Deeside Veterans Bowling League
Affiliated to: WCGBA & FABA
During this period of snow and cold weather, very little will be undertaken on the green. Watch out for any Fusarium or snow mould that might develop beneath the snow.
Finish off outstanding turf repairs. Use turf that closely matches the indigenous sward. Consider an application of turf hardener, at say 25-35g/m2, to help reduce the chance of disease attack. Drag brush and/or switch daily. Continue with slit tining of the green whenever the ground and climatic conditions are suitable.
Ensure the surrounds are clean and tidy and that any outstanding work id being completed.
Aerate whenever possible – usually slit tines, although some greenkeepers will be moving over to solid tines.
The green might benefit from a light rolling to smooth the surface following the ravages of winter. Take a soil sample and check that the correct amount of moisture is available before starting.
Some greens may be ready for a light topdressing at the end of the month, although be careful not to smother the grass.
Commission the irrigation system before a dry spell appears.
Sweep and clean out ditches.
Complete the renovation of the greens, making sure two weeks separates the end of renovation and the first bowl being played. This should ensure enough time for topdressing to be worked into the sward. This is important as the grass is usually not too active.
Open the season on as high a cut as possible. This will give the grass some insurance against cold weather returning.
Ensure the irrigation system is fully commissioned.
Be careful not to set the mower too low as the grass is only getting going at present.
Cold snaps or May dry spells can still occur, retarding growth, so it is sensible to keep the height of cut to 6mm or higher.
Areas of the green which have been renovated in March should not be treated to any form of heavy scarification as this will only tear out young, newly establishing grasses.
Watch out for signs of Fusarium patch that wet, dewy mornings bring in prevalence. Ensure the greens are adequately brushed or switched early in the mornings.
Verticut and groom regularly to help control meadow grass seed head production and to produce a more upright growing seed sward. This in turn will also help to provide a slightly faster surface.
Maintain growth at 5mm, mowing 4 or 5 times a week.
Localised dry patch may start to appear, but this should not be confused with a poorly developed root system which will also create rapid browning and drying.
To help manage irrigation, make a soil moisture deficit chart, combined with observations of the sward and dryness of the soil.
Mow regularly and be prepared to raise the height of cut to 6mm, especially in dry weather.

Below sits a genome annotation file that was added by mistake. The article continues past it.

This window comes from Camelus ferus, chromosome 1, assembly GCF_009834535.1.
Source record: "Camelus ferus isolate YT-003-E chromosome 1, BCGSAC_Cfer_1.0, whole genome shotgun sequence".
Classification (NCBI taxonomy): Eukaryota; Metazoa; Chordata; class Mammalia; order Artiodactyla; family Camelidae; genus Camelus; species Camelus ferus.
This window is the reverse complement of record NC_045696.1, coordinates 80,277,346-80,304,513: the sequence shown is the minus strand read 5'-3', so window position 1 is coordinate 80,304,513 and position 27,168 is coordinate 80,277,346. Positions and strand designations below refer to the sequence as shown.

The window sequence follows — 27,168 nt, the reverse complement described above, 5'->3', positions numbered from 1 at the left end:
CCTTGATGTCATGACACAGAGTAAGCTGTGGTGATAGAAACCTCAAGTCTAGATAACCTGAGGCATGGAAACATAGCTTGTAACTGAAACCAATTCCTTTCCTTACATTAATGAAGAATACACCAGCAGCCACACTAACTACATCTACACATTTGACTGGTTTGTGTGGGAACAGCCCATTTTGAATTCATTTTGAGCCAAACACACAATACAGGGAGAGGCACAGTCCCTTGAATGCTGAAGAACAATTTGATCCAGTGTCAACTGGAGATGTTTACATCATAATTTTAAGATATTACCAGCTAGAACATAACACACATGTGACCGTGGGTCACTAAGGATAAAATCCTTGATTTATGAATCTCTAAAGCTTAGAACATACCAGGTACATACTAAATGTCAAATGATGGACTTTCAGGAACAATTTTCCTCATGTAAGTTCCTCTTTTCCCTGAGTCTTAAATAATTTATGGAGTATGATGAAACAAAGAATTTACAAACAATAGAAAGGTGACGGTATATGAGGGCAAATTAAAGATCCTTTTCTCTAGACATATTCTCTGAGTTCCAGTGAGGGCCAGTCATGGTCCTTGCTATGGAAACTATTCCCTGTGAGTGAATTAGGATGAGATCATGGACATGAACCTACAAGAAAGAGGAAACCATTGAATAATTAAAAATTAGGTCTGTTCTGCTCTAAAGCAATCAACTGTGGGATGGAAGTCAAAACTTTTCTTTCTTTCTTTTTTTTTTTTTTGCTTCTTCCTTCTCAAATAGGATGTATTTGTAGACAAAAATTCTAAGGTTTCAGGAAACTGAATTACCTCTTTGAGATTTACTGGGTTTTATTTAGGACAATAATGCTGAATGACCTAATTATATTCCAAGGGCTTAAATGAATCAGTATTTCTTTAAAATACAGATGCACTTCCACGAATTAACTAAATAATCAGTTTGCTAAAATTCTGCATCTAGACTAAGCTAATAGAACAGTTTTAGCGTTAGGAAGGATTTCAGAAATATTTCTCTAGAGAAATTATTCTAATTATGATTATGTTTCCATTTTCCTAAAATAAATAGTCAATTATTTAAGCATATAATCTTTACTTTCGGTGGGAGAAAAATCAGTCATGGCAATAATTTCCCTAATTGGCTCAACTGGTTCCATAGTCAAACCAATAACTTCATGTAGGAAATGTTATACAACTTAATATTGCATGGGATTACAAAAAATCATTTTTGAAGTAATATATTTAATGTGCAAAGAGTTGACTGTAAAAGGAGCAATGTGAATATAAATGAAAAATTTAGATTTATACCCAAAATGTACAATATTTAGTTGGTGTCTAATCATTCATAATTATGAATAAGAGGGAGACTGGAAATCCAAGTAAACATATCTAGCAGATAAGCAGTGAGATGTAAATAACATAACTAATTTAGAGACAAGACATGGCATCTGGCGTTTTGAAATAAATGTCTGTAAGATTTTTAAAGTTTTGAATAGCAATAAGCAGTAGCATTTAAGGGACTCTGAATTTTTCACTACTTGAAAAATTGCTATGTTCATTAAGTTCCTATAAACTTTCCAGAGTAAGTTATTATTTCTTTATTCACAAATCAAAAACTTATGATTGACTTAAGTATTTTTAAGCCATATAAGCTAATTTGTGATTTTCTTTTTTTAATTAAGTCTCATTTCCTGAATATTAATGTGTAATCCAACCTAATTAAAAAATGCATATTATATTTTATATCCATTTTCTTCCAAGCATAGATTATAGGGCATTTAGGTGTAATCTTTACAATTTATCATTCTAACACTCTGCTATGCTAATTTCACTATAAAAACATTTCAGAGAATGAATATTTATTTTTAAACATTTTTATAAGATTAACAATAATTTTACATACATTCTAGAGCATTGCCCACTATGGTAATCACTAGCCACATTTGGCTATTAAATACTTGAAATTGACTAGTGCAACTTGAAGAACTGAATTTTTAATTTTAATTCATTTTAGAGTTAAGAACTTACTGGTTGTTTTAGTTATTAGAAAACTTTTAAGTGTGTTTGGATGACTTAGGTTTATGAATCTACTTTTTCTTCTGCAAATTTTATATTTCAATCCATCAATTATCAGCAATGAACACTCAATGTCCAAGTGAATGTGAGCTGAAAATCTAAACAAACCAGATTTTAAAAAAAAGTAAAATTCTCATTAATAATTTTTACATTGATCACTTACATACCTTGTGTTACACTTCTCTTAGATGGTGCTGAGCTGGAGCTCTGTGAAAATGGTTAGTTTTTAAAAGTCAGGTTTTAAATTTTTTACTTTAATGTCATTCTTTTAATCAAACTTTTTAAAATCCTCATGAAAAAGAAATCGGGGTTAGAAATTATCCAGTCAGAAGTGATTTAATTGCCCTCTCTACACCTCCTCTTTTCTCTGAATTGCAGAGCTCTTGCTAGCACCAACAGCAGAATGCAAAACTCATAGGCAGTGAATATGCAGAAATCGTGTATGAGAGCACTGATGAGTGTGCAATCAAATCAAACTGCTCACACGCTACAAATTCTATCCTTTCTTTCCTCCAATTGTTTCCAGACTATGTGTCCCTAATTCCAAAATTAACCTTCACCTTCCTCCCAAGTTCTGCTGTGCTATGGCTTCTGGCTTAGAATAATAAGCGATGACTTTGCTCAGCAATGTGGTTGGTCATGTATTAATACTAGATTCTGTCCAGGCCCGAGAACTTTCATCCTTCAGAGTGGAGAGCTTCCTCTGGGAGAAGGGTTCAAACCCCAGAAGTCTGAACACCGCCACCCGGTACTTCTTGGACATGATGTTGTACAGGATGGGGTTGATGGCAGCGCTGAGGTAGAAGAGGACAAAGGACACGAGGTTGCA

Be careful when scarifying and verticutting at this time of year – avoid stressing the plant.
Irrigation is key for good playing surfaces, but don’t apply too much or the surface will still be wet for the morning start of play.
Mow at 5mm, with a double cut for match days. When conditions allow, aerate and irrigate first.
Apply fertiliser this month. Usually this will be a 8:0:0 (inorganic nitrogen)m product applied at 34g/m. P and K will depend on soil analysis and sward assessment results. Consider an evening application with a good watering in; then it has all night to wash into the surface – don’t forget to aerate first.
Hollow-tining a green can be carried out in a day using a suitable machine.
Once the hollow-tining and clearing up has been completed, the green should be cut to provide a good playing surface. This hollow-tining operation can be carried out a second time, at the end of the season, if needed.
The end of season renovation will be completed this month. Greens that are renovated late may benefit from the turfing of thin areas.
Watch out for fusarium, especially if top dressing has been applied.
De-commission the irrigation system.
Carry out repairs to the surrounds when work on the green is complete.
Regular out-of-season work will be undertaken from now on for the autumn/winter period. Drag brush daily, or a ground/climatic conditions allow to maintain a dry surface with upright grasses. The height of cut will typically be 10-12mm.
Earthworm activity, as well as any sign of leatherjacket presence, will need to be treated.
Mild, humid autumnal weather will be ideal conditions for a fusarium attack – so keep a close eye on the situation.
Aeration, probably with slit/chisel tines, should not be neglected.
Remove leaves from the green on a regular basis.
Earthworms may be a problem, so regular dragbrushing – ideally daily when conditions are such that large amounts of earthworm casts are produced. Also, aeration to keep the surface open to improve surface drainage and drying, may help.
Regular applications of sulphate of iron, every 3 to 4 weeks, can help to minimise the effects of surface casting earthworm.
Watch out for fusarium patch disease during mild damp spells. Sulphate of iron applications can help to harden the grass against this disease, or have a suitable stock of contact fungicide available to spray at the first signs.
Keep the grass topped at about 10-12mm: this will also help to reduce the chance of disease attack which may be more prevalent with longer grass as it will retain a more humid and damp atmosphere among its leaves.
Prepare maintenance schedule for the next year, along with budget requirements.
|Broughton & Bretton|
|Hope (Castell Alun)|
|Pen & Pen|
|Tables 2010 - onwards|
|Averages 2010 - onwards|